Despite creating Day for Night over a decade after the peak of the Nouvelle Vague he helped instigate, Truffaut still manages to use the same sharp editing and freeze frames present in The 400 Blows (1959) and Jules et Jim (1962). Whilst one could talk endlessly about Truffaut's majestic composition and subtle touch through which he pulls back the curatin and reveals the magic of making cinema - the crane shots of crane shots, the cat and milk scene, the electric candle etc. - there was one particular recurring sequence I found even more interesting than most. More than once during the film we hear an uplifting piece of orchestral music set to Dziga Vertov style, Man with a Movie Camera-esque (1929) montages illustrating the mechanism of the camera as well as the film making and editing process, romanticising the entire notion of cinema and once more reminding us that this is Truffaut's love letter to the art of cinema; this is his Man with a Movie Camera, his and his Les Mépris all in one.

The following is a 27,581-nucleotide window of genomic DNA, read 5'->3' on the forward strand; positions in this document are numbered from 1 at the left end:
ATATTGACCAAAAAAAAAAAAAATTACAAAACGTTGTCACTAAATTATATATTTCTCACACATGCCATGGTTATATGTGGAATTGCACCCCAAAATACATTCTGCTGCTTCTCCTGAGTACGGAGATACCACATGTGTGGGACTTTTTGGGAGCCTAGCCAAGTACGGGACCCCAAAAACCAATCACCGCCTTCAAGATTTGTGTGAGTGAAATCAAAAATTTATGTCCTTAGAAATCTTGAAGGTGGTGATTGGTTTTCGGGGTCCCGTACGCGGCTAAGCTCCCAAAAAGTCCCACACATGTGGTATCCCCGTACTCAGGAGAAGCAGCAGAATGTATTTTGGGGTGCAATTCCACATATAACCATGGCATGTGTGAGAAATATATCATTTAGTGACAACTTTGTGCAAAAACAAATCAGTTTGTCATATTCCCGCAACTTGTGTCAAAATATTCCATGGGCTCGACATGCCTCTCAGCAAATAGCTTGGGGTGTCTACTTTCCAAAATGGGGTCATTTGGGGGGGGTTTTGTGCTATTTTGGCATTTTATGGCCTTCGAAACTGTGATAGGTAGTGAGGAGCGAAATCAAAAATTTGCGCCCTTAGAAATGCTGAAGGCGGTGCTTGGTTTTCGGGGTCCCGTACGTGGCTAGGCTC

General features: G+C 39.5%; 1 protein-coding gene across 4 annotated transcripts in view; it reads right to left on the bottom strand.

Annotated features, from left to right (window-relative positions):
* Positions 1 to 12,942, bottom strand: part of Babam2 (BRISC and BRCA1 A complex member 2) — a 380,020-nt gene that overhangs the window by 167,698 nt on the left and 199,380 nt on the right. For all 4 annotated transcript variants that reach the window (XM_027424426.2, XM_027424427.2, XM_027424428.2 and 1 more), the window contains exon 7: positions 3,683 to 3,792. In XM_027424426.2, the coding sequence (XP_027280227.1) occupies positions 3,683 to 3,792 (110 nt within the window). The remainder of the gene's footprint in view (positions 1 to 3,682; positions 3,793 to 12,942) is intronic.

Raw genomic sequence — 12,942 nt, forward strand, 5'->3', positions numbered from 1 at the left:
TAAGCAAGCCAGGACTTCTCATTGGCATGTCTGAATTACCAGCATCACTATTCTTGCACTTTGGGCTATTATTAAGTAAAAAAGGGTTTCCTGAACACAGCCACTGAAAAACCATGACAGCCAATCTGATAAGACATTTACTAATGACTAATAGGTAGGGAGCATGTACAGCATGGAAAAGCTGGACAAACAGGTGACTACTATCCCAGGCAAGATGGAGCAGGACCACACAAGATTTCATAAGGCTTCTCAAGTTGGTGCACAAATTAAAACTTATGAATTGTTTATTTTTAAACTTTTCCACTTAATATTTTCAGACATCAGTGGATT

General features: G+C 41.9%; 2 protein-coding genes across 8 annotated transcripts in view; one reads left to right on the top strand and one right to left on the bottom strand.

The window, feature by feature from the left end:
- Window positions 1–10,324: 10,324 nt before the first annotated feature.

Thursday, 30 October 2008

Fellini's 8½

In his book The Films of Federico Fellini, Peter Bondanella notes both the impact and the artistic and autobiographical nature of Fellini's (1963), by stating:
For many audiences, critics, and film historians, remains the benchmark film by Fellini, the work that justifies his statues as a master and continues to reward the spectator after numerous screenings... The films occupies an important role in the director's complete works, not only because of its obvious autobiographical links to Fellini's life but also because it focuses upon the very nature of artistic creation in the cinema.